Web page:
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Newsletter 09/2014

Finance | Is the UAE a financial safe haven?


In the Arab Spring, Dubai was the safe haven of choice in the Middle East and the inflow of money and people helped to end the recession of 2009-10. The city also grew the fastest in the world in the chaotic aftermath of the US-led invasion of Iraq with 13 per cent annual GDP growth from 2003-8.

Will Dubai again be a safe haven as money leaves Russia in the wake of US and EU economic sanctions over the crisis in Ukraine? Could the break up of Iraq and the formation of the Islamic State have an impact? What about the horrific recent events in Gaza?

It is certainly easy to imagine some serious Russian capital flowing Dubai’s way. The city is already well known as a popular holiday destination for Russians, many have bought homes in Dubai and business links are strong. On the contrary they’ve pulled the plug on London property where prices slumped by six per cent last month.

The violence in Iraq, Syria and Gaza are another matter. Sure Dubai is a safe haven in terms of geographic proximity, being as far away as London from Moscow. But the smart money probably left these places a long time ago. The UAE federation of which Dubai is the commercial capital did not experience any Arab Spring protests. But the wrangling over Iran’s nuclear program continues and Dubai is a near neighbor.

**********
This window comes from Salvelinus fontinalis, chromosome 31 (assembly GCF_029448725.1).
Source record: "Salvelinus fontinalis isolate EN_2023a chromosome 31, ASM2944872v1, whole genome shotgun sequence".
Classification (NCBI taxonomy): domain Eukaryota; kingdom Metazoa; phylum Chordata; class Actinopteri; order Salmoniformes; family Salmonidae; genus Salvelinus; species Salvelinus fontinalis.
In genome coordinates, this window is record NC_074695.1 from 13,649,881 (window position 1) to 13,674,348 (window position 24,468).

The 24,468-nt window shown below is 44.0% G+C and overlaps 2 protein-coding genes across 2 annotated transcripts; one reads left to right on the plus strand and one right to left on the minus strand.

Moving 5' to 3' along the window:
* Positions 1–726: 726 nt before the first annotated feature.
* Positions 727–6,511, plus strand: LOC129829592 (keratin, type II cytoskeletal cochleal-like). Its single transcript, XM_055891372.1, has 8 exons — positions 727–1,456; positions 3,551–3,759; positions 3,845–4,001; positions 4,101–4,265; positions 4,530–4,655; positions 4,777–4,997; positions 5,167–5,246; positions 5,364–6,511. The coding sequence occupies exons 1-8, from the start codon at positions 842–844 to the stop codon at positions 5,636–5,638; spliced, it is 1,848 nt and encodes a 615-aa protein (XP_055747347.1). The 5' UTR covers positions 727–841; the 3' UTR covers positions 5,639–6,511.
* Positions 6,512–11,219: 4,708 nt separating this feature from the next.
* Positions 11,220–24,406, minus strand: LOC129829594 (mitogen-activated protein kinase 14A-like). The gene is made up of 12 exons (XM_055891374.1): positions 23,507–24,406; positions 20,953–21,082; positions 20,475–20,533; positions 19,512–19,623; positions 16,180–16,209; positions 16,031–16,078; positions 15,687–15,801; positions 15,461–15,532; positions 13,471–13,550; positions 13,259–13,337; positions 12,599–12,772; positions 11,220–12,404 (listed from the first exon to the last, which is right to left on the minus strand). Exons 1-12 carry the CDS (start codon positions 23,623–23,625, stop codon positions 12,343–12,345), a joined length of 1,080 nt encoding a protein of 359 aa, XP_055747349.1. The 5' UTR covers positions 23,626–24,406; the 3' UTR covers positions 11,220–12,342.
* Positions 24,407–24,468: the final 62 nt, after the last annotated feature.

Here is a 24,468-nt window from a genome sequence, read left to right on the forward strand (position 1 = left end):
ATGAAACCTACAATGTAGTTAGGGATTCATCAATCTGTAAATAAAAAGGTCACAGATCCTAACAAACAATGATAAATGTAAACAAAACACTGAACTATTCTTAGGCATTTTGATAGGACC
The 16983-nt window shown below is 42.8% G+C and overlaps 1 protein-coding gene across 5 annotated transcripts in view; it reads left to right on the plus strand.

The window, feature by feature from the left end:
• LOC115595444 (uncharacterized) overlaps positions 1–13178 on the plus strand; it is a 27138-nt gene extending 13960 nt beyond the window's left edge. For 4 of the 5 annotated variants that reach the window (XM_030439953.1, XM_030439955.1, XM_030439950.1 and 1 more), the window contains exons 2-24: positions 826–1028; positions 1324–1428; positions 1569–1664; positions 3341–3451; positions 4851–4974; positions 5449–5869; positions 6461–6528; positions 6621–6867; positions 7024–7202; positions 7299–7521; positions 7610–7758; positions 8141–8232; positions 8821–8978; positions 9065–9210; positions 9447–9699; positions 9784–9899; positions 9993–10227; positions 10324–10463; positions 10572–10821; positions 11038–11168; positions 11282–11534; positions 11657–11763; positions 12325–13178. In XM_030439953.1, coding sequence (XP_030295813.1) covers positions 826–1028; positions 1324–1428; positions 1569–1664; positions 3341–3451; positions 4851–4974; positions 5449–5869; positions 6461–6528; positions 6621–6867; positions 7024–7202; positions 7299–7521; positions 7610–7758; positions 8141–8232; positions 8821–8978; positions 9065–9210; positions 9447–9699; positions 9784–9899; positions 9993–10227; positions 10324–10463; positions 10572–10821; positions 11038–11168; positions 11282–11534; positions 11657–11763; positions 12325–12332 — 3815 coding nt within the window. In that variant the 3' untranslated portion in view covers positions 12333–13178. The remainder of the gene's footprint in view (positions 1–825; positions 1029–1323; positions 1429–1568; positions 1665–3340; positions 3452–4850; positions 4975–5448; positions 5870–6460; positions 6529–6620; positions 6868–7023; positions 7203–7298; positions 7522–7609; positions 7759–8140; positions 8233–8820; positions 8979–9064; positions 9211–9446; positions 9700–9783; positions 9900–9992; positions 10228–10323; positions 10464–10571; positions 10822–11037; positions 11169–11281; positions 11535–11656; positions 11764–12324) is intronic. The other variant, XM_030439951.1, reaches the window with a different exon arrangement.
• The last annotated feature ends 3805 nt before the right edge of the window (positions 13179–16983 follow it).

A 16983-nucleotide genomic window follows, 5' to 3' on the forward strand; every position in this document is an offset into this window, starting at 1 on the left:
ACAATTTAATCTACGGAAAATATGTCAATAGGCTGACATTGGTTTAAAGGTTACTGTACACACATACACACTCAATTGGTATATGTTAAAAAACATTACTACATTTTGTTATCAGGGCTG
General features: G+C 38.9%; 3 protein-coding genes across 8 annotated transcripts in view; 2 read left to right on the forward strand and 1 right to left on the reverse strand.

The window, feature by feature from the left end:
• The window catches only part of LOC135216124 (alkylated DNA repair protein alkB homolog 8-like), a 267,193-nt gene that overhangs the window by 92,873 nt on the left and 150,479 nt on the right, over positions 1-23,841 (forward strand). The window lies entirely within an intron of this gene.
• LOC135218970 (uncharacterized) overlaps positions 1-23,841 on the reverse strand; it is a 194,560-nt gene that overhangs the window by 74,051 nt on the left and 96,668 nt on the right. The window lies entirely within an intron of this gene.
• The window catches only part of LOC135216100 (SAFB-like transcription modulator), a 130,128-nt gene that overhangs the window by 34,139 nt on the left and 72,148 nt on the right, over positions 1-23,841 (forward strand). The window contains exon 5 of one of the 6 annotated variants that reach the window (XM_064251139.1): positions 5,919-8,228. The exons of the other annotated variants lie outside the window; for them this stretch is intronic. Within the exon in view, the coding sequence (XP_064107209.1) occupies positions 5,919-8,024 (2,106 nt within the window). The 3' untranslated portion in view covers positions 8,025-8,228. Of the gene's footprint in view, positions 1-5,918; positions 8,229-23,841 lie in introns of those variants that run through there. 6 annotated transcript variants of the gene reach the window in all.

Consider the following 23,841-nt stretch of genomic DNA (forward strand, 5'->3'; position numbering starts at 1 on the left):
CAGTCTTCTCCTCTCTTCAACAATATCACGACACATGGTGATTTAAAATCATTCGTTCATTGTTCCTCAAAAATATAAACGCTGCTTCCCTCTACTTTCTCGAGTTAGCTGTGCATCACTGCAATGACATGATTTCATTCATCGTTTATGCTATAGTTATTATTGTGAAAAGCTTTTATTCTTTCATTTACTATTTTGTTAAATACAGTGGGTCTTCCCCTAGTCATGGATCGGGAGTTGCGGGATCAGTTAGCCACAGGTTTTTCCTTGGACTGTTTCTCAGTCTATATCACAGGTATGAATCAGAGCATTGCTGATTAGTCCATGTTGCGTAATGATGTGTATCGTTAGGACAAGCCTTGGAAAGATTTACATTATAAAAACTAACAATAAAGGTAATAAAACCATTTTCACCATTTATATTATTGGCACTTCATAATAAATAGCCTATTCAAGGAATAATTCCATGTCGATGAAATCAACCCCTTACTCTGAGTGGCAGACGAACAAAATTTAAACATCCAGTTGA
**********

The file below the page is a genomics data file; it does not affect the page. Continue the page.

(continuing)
That said the UAE’s oil pipelines to the eastern coast give it a secure export route avoiding the vulnerable Strait of Hormuz in the event of a showdown with Iran.However, what probably assures Dubai further growth under almost any circumstances is the ease and openness of the city to do business of almost any sort.

If one area of the world becomes difficult for business or imposes sanctions to prevent it happening then money will move elsewhere. Dubai has always worked to create a business environment in which capital from overseas can be invested for higher returns, with its enviable infrastructure and lifestyle opportunities. It does so without directly taxing its residents on their income or capital gains.This is a win-win environment for global investors with the savvy to work in an environment without the suffocation of too much bureaucracy or legislative protection.

It’s also part of the explanation for Dubai’s rapid recent recovery from its awful recession of 2009-10, real estate crash and massive debt write-offs.On the other hand, if the world now goes through a second global financial crisis the UAE will hardly be unscathed as one of the world’s most open economies.The recent correction in the local stock markets may be predicting a coming recession not a boom. The DFM crash in 2006 did forewarn of the big collapse in 2009-10.

Still the geopolitics of the Middle East and Ukraine probably assure high energy prices going forward and central banks would likely up money printing again in a crisis and that would also support oil and gas prices. That will keep the UAE economy safe as much as foreign investment inflows.

Peter Cooper

Arabian Money

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